Voices From The Armenian Genocide

Rebecca Maltby. Main image courtesy of Armenian National Institute Inc, courtesy of Sybil Stevens (daughter of Armin T. Wegner). Wegner Collection, Deutsches Literaturarchiv, Marbach, and United States Holocaust Memorial Museum.

Top image – Designed by Rebecca Maltby. Original image courtesy of Armenian National Institute Inc, courtesy of Sybil Stevens (daughter of Armin T. Wegner). Wegner Collection, Deutsches Literaturarchiv, Marbach, and United States Holocaust Memorial Museum. All other images – Scott Rylander.

Commemorating the centenary of the deportations that began the Armenian Genocide, I Wish To Die Singing – Voices From The Armenian Genocide is a controversial documentary drama uncovering the forgotten secrets and atrocities of a denied genocide – featuring eye-witness reportage, images, music, poetry from Armenia’s greatest poets, and verbatim survivors testimonies from one of the greatest historical injustices of all time.
In this piece, writer Neil McPherson reflects on his reasons for writing the play, his process, and the reactions he’s had.
(The below is taken and edited from Neil’s preface to the play text.) 

Armenian 2As far as I remember, the first time I ever heard about the Genocide was when I was eighteen and read Tim Cross’ The Lost Voices of World War One which included the work of three leading Armenian poets, all deported from Constantinople on April 24th 1915.

Seventeen years later, as Artistic Director at the Finborough Theatre in London, I was programming the theatre for the 2005 season. As usual, I researched the anniversaries that fell in that year as they can sometimes be a useful marketing hook for a production. When I learned that 2005 was the 90th anniversary of the Armenian Genocide, I decided to search for a play that we could produce to commemorate it. All of the plays I could find were by Armenian-Americans. Most were very short, and focused on the experience of the Armenian diaspora in the United States. They all assumed that their audiences already possessed a good working knowledge of the Genocide.

Armenian 5But I quickly learnt that the Armenian Genocide was very far from common knowledge. Most people I spoke to had never heard of it. A very few had, but only vaguely, and then solely in relation to the Holocaust, rather than as an event in its own right. It was then that I started to learn about Turkey’s ongoing denial of the Genocide. I soon found myself reading all the evidence I could find to see if there was any merit in what the Turkish government insist on calling ‘the other side of the story’, so that I could make up my mind for myself.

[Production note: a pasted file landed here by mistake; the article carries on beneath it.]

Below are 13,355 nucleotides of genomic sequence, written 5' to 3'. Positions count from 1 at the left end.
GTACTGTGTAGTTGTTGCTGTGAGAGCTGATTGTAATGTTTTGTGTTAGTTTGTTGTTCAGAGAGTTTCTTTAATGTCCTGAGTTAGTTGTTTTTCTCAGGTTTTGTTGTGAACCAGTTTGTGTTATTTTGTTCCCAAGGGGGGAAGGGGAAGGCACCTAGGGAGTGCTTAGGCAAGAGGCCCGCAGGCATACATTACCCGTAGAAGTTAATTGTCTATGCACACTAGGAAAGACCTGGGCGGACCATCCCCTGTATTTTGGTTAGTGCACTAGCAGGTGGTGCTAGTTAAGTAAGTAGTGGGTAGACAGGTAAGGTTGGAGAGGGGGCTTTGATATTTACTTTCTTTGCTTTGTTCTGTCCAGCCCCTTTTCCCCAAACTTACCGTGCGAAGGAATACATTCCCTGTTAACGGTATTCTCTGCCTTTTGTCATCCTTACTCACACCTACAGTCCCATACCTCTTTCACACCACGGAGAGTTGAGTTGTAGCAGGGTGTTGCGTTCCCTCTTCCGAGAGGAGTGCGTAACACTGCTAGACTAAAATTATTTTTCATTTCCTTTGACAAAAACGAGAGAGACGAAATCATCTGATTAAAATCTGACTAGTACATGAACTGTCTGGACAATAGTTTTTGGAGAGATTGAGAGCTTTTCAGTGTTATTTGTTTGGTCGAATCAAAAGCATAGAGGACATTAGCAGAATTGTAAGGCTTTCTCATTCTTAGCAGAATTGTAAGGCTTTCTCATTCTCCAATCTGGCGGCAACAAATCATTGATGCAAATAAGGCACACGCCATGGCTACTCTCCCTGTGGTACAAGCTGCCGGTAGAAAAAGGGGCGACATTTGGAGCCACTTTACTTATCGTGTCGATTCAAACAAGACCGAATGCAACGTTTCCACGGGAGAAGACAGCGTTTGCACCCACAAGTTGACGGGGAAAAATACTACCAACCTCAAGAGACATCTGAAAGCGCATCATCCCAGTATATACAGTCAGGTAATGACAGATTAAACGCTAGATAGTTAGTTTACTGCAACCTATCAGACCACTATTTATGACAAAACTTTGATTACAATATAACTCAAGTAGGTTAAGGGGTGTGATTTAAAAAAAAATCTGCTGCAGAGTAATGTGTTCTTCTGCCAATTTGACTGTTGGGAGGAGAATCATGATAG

In the end, it wasn’t the horror of the Genocide itself which forced me to try and tell this story, but Turkey’s denial of it. I needed to scream about how these wounds, hurt, anguish and grief were all intensified because of a blank-faced refusal to tell the truth. And if I wasn’t able to find a play that would do that, then I vowed to try and create one myself.

Armenian 4I called an old school friend who, with his customary generosity, lent me some rare books to get me started, and despite some death threats (always a sign that you’re doing something right), the 2005 production completely sold out its few performances. I decided to wait until the centenary in 2015 before doing it again so that we could open the production on the exact anniversary of the start of the Genocide – 24th April.

Internationally, the denialist lobby were careful to keep their heads down in the run up to the centenary, and so we were able to present the 2015 production without any death threats. The reaction of the Armenian community was overwhelming, including parents bringing their children, and even people who travelled especially to the theatre from as far afield as Beirut and Yerevan to see it.

We did however receive some quite spectacular abuse on social media, which is where not being Armenian myself really came into its own. The first accusation would invariably be ‘What can we expect? You’re just a ‘LIARMENIAN’ and were shocked to learn that no, I wasn’t, not at all. Their second accusation would usually then be that I was obviously a 9781783193059sell-out and the whole production had been paid for by Armenian money. To which the answer was – with no pun intended – ‘I wish’. After that, they usually moved on to suggestions that were mainly scatological and probably anatomically impossible, but which worked very well when I quoted them verbatim in the play itself.

And if you still might be wondering the reason why a non-Armenian felt compelled to try and share this story, the last word should go to the poet Peter Balakian:
‘If the extermination of a million and half people and the erasure of a three-thousand-year-old civilization isn’t important enough to write about, what the fuck is?’

 

I Wish to Die Singing is available to buy from the Oberon Books website

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